Science communicators help to support these interactions. They work at the interface between science, technology and society. Examples of professions include: social researchers, science writers, content managers in museums, communication consultants and change facilitators.

Science communication is a one-year specialization that can be studied as a part of two-year science masters at the VU and the UvA.
Science communicators are intermediaries who support the exchange of scientific knowledge, translate science to a more broadly accessible language and facilitate the societal discussion of new science and technology.

Their added value is that they understand both worlds and know how to communicate effectively in order to increase mutual understanding and find new solutions and ideas.

Science communicators work at places as diverse as universities and other knowledge institutions, the editorial boards of newspapers, magazines and websites, science centers and museums and communication consultancies.

Five possible careers in science communication
1. The science writer works at science institutions, newspapers or magazines. Makes scientific knowledge accessible to a diversity of audiences. Translates scientific work into attractive, lucid and meaningful stories. Aims at increasing the awareness and understanding of science.
2. The content manager works at science museums, science centers or event agencies. Develops exhibitions. Translates scientific content into images, installations and displays. Aims at increasing the awareness and understanding of science.
3. The academic researcher works at science institutions. Studies the communicative aspects of the interaction between science and society. Aims at the development of both knowledge and solutions for society.
4. The change facilitator works at science institutions, government, societal organizations or consultancies. Brings scientific and nonscientific parties together. Helps them to understand, learn and innovate jointly. Aims at science-based social change.
5. The communication consultant works at societal organizations or consultancies. Advises on communication goals, means and strategies. Aims at the improvement of life science-based communication processes.

A five-month internship (30 EC) concludes the science communication specialization. Students can choose between two types of internship: a research internship or a reflective practice internship.

Research internship
In a research internship, the student designs and performs his or her own research project and studies any kind of science-society interaction (e.g. performs a media content analysis or studies a science-society dialogue).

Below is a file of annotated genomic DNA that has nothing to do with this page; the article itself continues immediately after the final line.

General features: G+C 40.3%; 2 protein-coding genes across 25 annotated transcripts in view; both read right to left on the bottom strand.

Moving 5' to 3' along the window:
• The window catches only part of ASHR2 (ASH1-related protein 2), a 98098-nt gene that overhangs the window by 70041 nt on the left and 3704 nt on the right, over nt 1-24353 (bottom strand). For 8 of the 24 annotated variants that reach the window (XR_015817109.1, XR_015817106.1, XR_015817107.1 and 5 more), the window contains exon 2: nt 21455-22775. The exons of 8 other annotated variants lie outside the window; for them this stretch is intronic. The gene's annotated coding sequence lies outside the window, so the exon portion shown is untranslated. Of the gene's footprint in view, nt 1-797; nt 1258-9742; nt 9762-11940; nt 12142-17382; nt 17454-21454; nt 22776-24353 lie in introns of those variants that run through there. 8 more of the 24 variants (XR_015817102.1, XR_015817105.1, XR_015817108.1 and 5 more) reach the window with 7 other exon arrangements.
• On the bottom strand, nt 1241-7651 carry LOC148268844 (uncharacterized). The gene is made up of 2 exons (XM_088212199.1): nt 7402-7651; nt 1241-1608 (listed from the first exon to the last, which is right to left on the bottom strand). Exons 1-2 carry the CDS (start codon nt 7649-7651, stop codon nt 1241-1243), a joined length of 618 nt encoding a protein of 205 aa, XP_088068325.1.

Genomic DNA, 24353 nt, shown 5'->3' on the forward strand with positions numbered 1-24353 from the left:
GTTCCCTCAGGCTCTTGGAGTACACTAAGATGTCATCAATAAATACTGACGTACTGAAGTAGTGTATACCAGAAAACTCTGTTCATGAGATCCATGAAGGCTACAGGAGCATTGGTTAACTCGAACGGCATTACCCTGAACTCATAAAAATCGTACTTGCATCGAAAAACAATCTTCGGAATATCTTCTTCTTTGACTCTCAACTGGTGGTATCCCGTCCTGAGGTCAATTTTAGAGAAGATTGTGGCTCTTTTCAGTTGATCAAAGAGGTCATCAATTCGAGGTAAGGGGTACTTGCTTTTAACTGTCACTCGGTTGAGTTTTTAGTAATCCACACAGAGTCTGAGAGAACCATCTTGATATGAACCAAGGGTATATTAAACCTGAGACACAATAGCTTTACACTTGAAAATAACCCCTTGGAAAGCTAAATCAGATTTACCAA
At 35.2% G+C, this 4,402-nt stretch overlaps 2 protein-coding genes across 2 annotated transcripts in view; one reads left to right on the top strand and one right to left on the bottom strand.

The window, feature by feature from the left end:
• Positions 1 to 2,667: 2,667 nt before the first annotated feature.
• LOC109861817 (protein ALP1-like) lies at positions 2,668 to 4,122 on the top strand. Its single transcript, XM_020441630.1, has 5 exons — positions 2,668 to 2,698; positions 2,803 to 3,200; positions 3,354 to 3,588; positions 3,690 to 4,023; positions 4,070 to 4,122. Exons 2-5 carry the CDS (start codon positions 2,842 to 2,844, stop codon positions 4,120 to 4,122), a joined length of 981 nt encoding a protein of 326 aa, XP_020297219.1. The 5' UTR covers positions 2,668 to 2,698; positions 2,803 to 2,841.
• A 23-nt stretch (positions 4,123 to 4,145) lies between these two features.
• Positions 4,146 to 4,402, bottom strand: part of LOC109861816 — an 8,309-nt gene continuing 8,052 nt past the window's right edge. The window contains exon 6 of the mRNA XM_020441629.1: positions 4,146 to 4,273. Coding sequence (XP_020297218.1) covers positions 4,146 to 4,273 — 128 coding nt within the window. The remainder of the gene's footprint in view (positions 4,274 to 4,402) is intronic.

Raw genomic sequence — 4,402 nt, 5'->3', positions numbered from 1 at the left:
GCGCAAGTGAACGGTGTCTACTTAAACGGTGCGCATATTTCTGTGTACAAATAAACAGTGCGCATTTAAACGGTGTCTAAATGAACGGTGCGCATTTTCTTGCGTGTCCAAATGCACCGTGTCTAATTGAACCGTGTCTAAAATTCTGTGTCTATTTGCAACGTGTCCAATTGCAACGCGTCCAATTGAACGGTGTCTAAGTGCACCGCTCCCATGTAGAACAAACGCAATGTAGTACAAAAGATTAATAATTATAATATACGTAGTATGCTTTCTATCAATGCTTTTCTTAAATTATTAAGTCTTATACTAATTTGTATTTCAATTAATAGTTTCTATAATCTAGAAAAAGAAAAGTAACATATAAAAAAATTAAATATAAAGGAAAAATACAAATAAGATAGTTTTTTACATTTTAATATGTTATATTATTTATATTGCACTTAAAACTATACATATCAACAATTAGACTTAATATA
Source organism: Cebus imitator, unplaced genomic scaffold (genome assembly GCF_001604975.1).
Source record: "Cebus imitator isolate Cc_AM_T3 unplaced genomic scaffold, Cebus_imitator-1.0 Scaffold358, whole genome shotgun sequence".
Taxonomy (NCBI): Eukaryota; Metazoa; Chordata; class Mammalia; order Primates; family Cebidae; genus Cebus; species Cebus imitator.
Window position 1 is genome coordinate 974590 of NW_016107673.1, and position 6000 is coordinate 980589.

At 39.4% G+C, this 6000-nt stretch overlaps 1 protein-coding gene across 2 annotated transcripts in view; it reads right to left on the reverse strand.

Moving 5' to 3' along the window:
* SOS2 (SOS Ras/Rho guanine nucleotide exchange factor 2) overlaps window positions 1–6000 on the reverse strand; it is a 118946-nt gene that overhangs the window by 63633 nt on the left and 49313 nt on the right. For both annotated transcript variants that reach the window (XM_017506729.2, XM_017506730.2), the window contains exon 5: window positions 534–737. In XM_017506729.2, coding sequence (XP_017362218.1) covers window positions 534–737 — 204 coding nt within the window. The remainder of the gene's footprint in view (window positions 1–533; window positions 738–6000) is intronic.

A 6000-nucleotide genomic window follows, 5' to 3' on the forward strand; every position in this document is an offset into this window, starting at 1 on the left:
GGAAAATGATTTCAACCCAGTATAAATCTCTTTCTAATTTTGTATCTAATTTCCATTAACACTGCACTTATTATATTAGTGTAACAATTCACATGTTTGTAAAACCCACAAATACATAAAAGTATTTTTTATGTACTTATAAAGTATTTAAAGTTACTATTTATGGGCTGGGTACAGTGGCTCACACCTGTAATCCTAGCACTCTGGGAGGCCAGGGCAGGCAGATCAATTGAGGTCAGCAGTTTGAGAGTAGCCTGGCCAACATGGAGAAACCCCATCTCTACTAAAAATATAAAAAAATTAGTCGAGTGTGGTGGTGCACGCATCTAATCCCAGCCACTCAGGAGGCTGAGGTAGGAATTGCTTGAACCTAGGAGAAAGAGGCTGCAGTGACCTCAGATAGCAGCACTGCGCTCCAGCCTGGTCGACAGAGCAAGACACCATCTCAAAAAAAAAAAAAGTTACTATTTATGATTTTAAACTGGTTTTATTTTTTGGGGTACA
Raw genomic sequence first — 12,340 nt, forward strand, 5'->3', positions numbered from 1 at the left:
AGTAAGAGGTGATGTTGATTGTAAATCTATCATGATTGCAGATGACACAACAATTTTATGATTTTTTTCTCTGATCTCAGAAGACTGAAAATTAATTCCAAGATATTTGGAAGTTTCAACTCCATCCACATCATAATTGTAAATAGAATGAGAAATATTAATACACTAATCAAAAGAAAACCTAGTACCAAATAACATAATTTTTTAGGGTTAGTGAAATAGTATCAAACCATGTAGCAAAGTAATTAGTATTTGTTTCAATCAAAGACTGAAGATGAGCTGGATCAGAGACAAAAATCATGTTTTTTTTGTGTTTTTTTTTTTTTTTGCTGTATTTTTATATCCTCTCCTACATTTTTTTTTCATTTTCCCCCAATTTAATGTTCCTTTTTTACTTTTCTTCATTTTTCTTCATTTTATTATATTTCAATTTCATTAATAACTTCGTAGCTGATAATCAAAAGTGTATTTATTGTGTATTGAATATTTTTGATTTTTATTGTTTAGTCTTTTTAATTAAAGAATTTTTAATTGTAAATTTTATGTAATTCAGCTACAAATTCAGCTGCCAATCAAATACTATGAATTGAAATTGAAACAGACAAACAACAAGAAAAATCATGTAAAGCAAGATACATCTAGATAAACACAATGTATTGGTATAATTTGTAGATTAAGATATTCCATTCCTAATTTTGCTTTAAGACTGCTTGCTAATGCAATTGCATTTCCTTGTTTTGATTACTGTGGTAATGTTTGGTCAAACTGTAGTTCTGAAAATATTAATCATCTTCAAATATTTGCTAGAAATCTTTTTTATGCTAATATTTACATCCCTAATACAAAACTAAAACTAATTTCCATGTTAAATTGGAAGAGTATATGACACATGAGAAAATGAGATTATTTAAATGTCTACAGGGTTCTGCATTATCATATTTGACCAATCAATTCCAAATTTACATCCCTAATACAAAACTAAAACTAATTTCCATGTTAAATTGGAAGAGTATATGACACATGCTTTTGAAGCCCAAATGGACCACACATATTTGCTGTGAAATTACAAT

Reflective practice internship
In a reflective practice internship, the student gains experience in the field at science desks, museums or communication companies, and reflects on how science is communicated in these practices.

To view current internship vacancies, please enroll in the blackboard community (login with your VUnet-id on blackboard and search for the organization ‘wetenschapscommunicatie’).

Internship examples

Science writer: Eric de Kruijk - Labyrint
The Dutch TV program Labyrint focuses on public understanding of science and technology. During his internship, Eric worked behind the screen on the Labyrint website. At Labyrint, Eric learned how to write short and comprehensive articles for the general public. There was a good match between Eric and Labyrint’s editorial office: Eric is asked to make a new documentary in January 2012!

Content manager:Jeroen Klaphake - Northernlight
Triggered by the course Science Museology, Jeroen wanted to work in the field of exhibition development. At the design company Northernlight, Jeroen learned how to translate desires of clients into exhibition content that appeals to visitors in both China and the Netherlands. Among others, he discovered cultural differences in how people look at science around the world. The building process of ‘his’ exhibition in China will start soon.

Academic researcher:Janne Polman - KNAW
Janne did her internship at the Royal Academy of Arts and Sciences. She used surveys and interviews to study the diversity of stakeholder views on the assessment of the societal relevance of scientific research. The Academy was extra thankful because Janne improved the existing online assessment tool based on the outcomes of her research, and enhanced the understanding of many urgent communication questions.

Change facilitator:Lisanne Hogemaa - BJAA
Lisanne evaluated the organizational change process at the Amsterdam Youth Care Service. Among others, she studied the communication between family workers, team managers and behavioural experts during casuistry meetings. She concluded this communication could be improved by professionalizing the family workers. Integrating a continuous learning process could enrich and speed up the organizational change.

Communication consultant:Birk Frankvoort - Science Alliance
During his internship, Birk worked on various projects for Science Alliance. For example, he worked on a platform that connects researchers to patients with very rare types of illness. Researchers make video clips about their projects, and answer questions of patients with regard to their illness. At Science Alliance, Birk especially enjoyed to function in commercial project teams.


 

For further information about the programme you can contact the master specialization coordinator Frank Kupper:

Dr. Frank Kupper
De Boelelaan 1085, room S-552
1081 HV Amsterdam
T 020-59 86161
E sciencecommunication.falw@vu.nl

General information about the Athena institute
The Science Communication specialization is organized by the Athena institute, a research department at VU Amsterdam. The institute offers several masters, master specializations and a minor in the field of health, innovation and communication. All programmes combine life with social sciences, and integrate theory with practice.